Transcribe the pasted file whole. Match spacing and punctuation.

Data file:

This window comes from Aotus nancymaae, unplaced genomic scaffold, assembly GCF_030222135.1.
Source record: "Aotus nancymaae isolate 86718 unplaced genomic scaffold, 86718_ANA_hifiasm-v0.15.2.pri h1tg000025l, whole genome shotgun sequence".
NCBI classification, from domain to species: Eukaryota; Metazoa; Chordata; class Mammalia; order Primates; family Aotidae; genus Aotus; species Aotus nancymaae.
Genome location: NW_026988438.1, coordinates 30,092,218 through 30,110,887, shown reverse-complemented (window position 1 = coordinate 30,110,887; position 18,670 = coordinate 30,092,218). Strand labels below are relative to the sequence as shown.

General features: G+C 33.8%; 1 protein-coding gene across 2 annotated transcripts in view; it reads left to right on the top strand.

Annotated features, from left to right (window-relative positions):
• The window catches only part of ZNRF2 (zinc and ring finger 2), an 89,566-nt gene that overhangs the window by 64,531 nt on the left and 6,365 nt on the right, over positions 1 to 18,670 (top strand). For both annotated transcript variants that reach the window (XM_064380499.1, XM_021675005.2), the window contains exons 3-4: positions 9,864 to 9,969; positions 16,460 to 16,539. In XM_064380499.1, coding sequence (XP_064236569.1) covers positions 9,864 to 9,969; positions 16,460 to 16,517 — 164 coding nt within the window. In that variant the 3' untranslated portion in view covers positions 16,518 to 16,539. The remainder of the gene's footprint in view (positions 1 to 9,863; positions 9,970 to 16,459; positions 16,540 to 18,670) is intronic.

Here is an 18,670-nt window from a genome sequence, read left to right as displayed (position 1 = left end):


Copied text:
This window comes from Aotus nancymaae, unplaced genomic scaffold, assembly GCF_030222135.1.
Source record: "Aotus nancymaae isolate 86718 unplaced genomic scaffold, 86718_ANA_hifiasm-v0.15.2.pri h1tg000025l, whole genome shotgun sequence".
NCBI classification, from domain to species: Eukaryota; Metazoa; Chordata; class Mammalia; order Primates; family Aotidae; genus Aotus; species Aotus nancymaae.
Genome location: NW_026988438.1, coordinates 30,092,218 through 30,110,887, shown reverse-complemented (window position 1 = coordinate 30,110,887; position 18,670 = coordinate 30,092,218). Strand labels below are relative to the sequence as shown.

General features: G+C 33.8%; 1 protein-coding gene across 2 annotated transcripts in view; it reads left to right on the top strand.

Annotated features, from left to right (window-relative positions):
• The window catches only part of ZNRF2 (zinc and ring finger 2), an 89,566-nt gene that overhangs the window by 64,531 nt on the left and 6,365 nt on the right, over positions 1 to 18,670 (top strand). For both annotated transcript variants that reach the window (XM_064380499.1, XM_021675005.2), the window contains exons 3-4: positions 9,864 to 9,969; positions 16,460 to 16,539. In XM_064380499.1, coding sequence (XP_064236569.1) covers positions 9,864 to 9,969; positions 16,460 to 16,517 — 164 coding nt within the window. In that variant the 3' untranslated portion in view covers positions 16,518 to 16,539. The remainder of the gene's footprint in view (positions 1 to 9,863; positions 9,970 to 16,459; positions 16,540 to 18,670) is intronic.

Here is an 18,670-nt window from a genome sequence, read left to right as displayed (position 1 = left end):